Posted November 19th, 2013 by Tuned in to Learning
Why is music such a unique tool for children with autism? In this blog we’ll review the results of a recent study relating to pitch discrimination and melodic memory in children with autism.
As music therapists we see the smile that appears on our students’ faces when we bring out the guitar or start singing one of their favorite songs. Music helps create a joyful connection which we can use as an in-road to target more challenging or non-preferred tasks. While we experience these positive results, what is the scientific basis which supports this intriguing relationship between music and autism?
An intriguing area of autism music research is the distinct musical processing strengths that have been found in individuals on the autism spectrum. Some of the key research findings relating to autism, pitch, musical memory, and melody include:
- Pitch discrimination, labeling, and categorization
- Long-term memory for melody
- Higher incidence of perfect (absolute) pitch
In particular, a recent study by S. Stanutz, J. Wapnick, and J. Burack found that compared to age and IQ-matched typically developing children, participants with autism demonstrated elevated pitch discrimination ability as well as superior long-term memory for melody. The abstract for this study, as found on PubMed is as follows:
Background: Pitch perception is enhanced among persons with autism. We extended this finding to memory for pitch and melody among school-aged children.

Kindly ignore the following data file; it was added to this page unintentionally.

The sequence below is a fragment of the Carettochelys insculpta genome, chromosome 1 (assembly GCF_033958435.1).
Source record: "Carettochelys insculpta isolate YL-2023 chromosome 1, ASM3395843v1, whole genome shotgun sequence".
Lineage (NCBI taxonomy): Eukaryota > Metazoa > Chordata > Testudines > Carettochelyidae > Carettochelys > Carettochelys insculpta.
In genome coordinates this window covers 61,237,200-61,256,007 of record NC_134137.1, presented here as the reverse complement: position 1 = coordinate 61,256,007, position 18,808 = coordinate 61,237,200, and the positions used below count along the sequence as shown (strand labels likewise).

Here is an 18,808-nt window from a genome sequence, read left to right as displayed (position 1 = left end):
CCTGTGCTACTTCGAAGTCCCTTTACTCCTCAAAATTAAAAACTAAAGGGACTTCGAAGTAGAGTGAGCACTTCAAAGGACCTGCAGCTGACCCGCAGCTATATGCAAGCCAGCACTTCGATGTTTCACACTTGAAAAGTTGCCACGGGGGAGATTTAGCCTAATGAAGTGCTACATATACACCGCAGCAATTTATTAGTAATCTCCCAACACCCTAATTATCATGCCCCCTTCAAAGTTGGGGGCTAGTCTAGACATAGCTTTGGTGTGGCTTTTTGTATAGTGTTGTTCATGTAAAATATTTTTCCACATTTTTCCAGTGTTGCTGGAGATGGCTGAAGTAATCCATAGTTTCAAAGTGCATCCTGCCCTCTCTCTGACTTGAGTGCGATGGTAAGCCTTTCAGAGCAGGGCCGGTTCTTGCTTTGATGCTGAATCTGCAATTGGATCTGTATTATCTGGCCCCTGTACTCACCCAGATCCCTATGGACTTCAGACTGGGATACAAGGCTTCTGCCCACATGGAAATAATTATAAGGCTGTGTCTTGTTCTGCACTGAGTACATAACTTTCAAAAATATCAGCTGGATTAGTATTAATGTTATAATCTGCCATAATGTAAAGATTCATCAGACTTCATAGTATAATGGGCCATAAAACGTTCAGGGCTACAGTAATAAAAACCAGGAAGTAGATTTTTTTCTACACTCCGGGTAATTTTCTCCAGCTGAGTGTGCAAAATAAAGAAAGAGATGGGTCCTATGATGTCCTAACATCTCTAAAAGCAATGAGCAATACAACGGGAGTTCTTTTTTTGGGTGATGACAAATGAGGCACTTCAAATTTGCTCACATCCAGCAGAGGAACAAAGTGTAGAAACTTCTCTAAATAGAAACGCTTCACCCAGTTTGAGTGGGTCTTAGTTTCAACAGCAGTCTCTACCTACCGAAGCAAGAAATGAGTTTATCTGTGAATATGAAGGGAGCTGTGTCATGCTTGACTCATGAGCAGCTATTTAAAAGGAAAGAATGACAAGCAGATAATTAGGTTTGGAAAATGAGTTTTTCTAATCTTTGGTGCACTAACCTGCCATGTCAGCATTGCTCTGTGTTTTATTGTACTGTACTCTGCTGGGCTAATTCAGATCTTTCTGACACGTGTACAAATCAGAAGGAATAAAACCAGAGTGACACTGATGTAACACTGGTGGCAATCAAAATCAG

Objective: The purpose of this study was to investigate pitch memory in musically untrained children with autism spectrum disorders, aged 7-13 years, and to compare it to that of age- and IQ-matched typically developing children.
Methods: The children were required to discriminate isolated tones in two differing contexts as well to remember melodies after a period of 1 week. The tasks were designed to employ both short- and long-term memory for music. For the pitch discrimination task, the children first had to indicate whether two isolated tones were the same or different when the second was the same or had been altered to be 25, 35, or 45 cents sharp or flat.
Second, the children discriminated the tones within the context of melody. They were asked whether two melodies were the same or different when the leading tone of the second melody was the same or had been altered to be 25, 35, or 45 cents sharp or flat. Long-term memory for melody was also investigated, as the children attempted to recall four different two-bar melodies after 1 week.
Results: The children with autism spectrum disorders demonstrated elevated pitch discrimination ability in the single-tone and melodic context as well as superior long-term memory for melody. Pitch memory correlated positively with scores on measures of nonverbal fluid reasoning ability.
Conclusion: Superior short- and long-term pitch memory was found among children with autism spectrum disorders. The results indicate an aspect to cognitive functioning that may predict both enhanced nonverbal reasoning ability and atypical language development.
For more autism music research studies, check out our Autism and Music reference list on our Coast Music Therapy site.